California man faces up to 8 years in prison and over $1,000,000 in fines for filing false tax returns pertaining to foreign accounts

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California man faces up to 8 years in prison and over $1,000,000 in fines for filing false tax returns pertaining to foreign accounts

Michael Clifford Francis of Alhambra California pled guilty in Los Angeles federal court to one count of subscribing a false income tax return and one count of failing to disclose interests in foreign bank accounts. For his indiscretions, he now faces a maximum sentence of 8 years in prison and a fine of at least $500,000. Additionally, he must also pay the IRS a penalty of 50 percent of his highest foreign account balance, approximately $896,000.

From January 2002 through December 2011, it was learned that Francis had various sums of money in a UBS bank in Zurich, a HSBC Bank on the island of Jersey in the Channel Islands, and a Commerz Bank in Germany. During the investigation Francis admitted that for consecutive years he failed to disclose the accounts entirely and in 2007 he also did not disclose the interest earned from the account in Germany.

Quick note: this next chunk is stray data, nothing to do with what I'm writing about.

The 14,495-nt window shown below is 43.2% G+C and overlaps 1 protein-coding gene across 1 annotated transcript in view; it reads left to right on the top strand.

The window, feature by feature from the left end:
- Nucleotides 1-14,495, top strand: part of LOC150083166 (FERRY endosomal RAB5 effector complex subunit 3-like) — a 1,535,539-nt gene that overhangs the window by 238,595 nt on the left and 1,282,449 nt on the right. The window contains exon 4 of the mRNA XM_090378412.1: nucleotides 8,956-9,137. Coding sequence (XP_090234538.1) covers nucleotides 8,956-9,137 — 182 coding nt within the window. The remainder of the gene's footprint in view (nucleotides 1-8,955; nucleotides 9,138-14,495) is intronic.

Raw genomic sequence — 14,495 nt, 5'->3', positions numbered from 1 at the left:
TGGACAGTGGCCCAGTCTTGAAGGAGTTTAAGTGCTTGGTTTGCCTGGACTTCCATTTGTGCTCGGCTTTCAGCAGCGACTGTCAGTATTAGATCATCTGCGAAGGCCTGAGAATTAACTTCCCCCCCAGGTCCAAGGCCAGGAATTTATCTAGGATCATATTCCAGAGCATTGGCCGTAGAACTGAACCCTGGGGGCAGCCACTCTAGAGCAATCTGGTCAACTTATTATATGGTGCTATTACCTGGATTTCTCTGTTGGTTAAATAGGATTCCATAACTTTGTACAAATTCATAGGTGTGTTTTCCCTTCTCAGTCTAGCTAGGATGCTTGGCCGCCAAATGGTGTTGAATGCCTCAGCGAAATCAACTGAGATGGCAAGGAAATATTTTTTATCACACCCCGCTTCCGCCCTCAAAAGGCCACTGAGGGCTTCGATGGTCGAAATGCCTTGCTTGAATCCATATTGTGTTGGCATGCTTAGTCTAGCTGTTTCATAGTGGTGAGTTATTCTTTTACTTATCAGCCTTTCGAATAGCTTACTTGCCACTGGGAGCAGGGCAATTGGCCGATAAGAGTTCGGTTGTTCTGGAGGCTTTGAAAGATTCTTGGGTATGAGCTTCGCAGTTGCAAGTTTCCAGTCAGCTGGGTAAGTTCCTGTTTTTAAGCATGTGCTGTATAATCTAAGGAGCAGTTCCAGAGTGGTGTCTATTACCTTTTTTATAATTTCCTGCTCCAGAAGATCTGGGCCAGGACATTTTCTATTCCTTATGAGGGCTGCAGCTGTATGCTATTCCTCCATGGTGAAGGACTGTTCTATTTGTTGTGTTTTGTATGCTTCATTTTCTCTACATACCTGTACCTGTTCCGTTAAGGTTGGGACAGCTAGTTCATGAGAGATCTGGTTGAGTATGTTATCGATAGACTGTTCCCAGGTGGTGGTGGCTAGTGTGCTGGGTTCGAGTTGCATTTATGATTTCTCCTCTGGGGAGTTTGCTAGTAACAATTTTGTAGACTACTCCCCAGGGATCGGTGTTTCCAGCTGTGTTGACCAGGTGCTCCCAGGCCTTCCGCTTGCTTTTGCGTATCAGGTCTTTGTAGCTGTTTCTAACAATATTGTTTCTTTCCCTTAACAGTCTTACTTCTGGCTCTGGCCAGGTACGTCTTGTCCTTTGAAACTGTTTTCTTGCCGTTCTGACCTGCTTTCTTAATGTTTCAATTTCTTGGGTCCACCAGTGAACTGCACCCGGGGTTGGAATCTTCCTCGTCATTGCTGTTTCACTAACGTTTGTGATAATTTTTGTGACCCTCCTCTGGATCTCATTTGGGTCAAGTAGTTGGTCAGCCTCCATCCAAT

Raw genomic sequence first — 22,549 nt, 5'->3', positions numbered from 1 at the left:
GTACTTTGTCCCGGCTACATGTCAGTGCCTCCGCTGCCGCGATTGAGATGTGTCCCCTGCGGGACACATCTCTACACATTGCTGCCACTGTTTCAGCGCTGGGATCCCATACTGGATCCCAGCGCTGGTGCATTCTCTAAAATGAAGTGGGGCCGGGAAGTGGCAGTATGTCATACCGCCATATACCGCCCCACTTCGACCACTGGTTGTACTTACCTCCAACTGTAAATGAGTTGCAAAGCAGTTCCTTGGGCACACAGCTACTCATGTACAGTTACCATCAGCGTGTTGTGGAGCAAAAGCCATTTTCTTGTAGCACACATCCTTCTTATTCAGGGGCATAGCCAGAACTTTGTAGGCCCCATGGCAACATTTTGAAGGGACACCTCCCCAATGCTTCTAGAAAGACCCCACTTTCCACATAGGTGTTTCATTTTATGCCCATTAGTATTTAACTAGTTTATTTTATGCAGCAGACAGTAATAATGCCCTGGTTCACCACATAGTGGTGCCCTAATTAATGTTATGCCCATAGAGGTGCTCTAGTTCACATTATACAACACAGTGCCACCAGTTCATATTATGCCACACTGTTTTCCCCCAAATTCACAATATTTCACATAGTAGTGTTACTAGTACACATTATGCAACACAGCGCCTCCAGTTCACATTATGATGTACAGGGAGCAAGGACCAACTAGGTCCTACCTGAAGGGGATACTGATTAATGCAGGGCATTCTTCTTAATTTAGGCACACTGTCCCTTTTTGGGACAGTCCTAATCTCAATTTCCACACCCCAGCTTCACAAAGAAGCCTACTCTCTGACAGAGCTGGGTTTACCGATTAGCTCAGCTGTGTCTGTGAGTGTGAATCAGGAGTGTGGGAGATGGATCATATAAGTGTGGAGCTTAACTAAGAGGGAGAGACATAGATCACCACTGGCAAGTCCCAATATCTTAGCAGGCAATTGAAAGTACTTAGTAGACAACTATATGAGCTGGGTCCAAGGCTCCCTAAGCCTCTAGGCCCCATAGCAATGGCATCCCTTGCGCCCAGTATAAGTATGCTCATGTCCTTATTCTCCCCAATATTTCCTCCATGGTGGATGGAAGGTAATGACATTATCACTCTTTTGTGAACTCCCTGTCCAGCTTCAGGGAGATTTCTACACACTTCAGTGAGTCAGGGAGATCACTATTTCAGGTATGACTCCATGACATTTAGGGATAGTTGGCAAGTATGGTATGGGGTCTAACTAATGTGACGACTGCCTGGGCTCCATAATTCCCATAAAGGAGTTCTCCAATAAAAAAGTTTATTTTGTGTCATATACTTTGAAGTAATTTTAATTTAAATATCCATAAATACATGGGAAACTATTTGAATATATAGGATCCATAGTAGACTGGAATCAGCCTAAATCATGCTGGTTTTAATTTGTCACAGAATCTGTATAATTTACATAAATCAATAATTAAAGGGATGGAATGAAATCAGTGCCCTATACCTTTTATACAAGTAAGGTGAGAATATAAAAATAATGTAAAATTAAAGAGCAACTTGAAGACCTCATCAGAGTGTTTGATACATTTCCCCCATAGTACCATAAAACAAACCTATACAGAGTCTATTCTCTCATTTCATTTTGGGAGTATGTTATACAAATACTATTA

In an effort to evade detection, Francis shuttled money into his domestic accounts through structured deposits of less than $10,000. All cash transaction of $10,000 or more are required to be reported to federal authorities. Francis will be sentenced in February.

This latest incident is consistent with the ramped up pursuit of tax evaders with foreign accounts. Moreover, it is clear that penalties for FBAR violations can and do exceed balances in foreign financial accounts. If you learn you were required to file FBARs for earlier years, but you dutifully reported your foreign income related to the accounts, you should file with the advice of counsel the delinquent FBAR reports and attach a statement explaining why the reports are filed late. No penalty will be asserted if the IRS determines that the late filings were due to reasonable cause. Not knowing of the FBAR filing requirement is reasonable cause. However if even deminimus amounts of foreign income was omitted from your U.S. returns you need legal assistance. Our office has lots of experience in this practice area.